Some dough, some needin that bread money
That cream, that dollar dollar bill
Money to burn, more than I earn, but so what?
And money can’t buy love, but still it got yo’ buck
So get your dollar’s worth, go one for the money
two for the show and prove three for the twenty”
Gift of Gab: “Back in the days of what it used to be a thousand
Now from inflation, planning’s re-routed
It’s gettin mo’ violent, it’s gettin mo’ rowdy
Resources for the note, gotta even buy water
It’s all about the dollar, I holla doggone it
They got so much power, they put God on it
And what do we trust now to get us through the moments? Some people say faith but you gotta have money”
Harry Krum is involved as a producer or co-producer for most of the album, and in the case of “Franks & Beans” he works with For Beats Sake to create an enjoyable backdrop for these like-minded artists. He drops a fat and heavy funk for the humorous and enjoyable “So What” featuring Freddie Bruno, digs deep into the crates of scratchy samples for the crackling “Follow It,” and guitar rocks his way through riffs on “1 Day.” When other people step in the quality of the presentation doesn’t decrease – Beat Rabbi lends a hand on the aforementioned “Rhymer Reason,” Freddie Bruno takes over as producer on the minimalistic “The Business,” and DJ Bombay rocks a classic throwback piano boom bap for the title track of “Hotdoggin.” It’s so fat you’ll want to throw some it on a bun with some mustard and onions.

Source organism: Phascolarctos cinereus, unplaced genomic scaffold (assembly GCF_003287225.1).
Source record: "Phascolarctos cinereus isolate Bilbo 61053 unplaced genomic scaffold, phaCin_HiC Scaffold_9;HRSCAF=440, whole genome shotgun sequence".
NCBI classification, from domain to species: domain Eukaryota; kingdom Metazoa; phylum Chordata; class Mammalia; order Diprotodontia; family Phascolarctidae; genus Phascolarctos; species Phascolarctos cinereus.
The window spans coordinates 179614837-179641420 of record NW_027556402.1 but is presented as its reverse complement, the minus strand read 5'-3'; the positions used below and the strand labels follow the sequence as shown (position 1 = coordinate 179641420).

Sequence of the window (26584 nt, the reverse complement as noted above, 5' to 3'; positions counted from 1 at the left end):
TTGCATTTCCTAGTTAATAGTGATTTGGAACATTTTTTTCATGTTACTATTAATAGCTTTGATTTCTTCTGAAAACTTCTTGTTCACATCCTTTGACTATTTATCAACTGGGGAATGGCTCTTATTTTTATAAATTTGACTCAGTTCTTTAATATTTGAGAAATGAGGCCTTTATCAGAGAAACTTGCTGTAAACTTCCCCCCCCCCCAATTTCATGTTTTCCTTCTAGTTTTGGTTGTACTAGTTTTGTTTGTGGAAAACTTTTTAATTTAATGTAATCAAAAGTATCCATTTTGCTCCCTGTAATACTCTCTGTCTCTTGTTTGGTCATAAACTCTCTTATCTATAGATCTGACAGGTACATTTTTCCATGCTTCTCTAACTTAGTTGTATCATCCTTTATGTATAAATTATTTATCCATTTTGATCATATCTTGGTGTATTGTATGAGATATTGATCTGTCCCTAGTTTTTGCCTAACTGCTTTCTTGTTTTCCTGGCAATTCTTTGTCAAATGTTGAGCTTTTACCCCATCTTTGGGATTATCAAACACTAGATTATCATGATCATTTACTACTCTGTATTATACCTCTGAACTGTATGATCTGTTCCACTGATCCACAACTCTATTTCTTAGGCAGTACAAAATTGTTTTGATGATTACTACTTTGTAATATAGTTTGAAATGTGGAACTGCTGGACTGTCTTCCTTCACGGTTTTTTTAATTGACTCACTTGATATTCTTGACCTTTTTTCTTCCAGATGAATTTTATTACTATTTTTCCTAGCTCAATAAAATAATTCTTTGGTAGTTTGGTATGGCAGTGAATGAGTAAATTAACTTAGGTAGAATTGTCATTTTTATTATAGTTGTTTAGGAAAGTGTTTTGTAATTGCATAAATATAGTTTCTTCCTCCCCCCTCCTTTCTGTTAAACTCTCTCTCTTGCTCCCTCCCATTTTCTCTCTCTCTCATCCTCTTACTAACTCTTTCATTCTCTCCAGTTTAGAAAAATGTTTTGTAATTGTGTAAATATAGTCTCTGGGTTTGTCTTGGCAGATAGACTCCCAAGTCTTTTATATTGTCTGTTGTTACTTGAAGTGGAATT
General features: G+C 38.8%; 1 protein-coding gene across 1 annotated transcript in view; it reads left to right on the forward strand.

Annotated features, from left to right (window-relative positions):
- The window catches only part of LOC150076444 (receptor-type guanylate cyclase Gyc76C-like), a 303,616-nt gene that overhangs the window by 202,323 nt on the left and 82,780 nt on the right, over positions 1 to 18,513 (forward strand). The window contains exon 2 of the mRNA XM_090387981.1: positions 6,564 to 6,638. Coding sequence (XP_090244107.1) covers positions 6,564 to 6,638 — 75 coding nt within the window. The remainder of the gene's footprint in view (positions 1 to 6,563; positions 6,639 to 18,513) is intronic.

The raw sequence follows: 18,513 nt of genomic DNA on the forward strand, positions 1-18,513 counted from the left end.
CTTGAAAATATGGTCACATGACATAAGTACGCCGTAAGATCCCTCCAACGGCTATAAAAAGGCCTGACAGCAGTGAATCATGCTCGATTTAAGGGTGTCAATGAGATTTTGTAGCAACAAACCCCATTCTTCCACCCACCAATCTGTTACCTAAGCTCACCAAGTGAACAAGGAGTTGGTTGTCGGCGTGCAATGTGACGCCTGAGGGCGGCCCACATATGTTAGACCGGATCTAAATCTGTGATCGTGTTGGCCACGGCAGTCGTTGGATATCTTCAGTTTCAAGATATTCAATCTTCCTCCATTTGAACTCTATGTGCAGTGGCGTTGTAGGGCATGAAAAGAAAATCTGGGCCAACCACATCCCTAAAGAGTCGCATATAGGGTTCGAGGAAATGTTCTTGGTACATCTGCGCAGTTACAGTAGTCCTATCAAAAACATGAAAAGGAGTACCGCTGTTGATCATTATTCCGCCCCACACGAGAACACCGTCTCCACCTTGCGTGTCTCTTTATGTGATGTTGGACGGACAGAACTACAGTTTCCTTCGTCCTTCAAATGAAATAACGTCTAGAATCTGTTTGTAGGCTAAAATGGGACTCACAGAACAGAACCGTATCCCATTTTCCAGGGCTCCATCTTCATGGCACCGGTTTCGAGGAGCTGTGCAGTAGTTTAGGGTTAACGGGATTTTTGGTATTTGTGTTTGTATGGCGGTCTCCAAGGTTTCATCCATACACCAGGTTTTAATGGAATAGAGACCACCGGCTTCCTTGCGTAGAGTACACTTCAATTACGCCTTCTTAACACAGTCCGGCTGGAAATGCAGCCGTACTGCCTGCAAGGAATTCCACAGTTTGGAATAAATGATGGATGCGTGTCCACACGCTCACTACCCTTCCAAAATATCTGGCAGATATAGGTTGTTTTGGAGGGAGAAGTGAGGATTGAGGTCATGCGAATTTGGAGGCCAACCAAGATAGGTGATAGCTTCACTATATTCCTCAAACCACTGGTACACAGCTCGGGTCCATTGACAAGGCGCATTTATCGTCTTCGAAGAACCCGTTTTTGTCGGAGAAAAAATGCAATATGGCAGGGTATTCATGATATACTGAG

That takes us briefly back to the album’s presentation and look for the closing paragraph of the review. While some might see the fairly attractive woman appearing to deep throat a hot dog bun and all on the cover and think “phallic,” there’s no explicit sticker on the album nor is it tagged as such on the digital download. Over time you actually start to notice that Playdough doesn’t really curse on his tracks; furthermore the songs do not really lack in quality for the lack of profanity. What Playdough is essentially offering on “Hotdoggin” is a kosher frank stripped down to the hip-hop elements without any extra preservatives or artificial ingredients. You may even start to notice an underlying spiritual theme on closer inspection, not the kind that smacks you over the head as him being a Christian rapper with an agenda, but more of a man who is comfortable in his faith and doesn’t feel the need to exclude it from his conversations. It’s so subtle you could actually miss it entirely, but it’s not an unwelcome taste if you do notice the garlic in the mix. Playdough’s got the right combination of ingredients on “Hotdoggin” to satisfy your palate.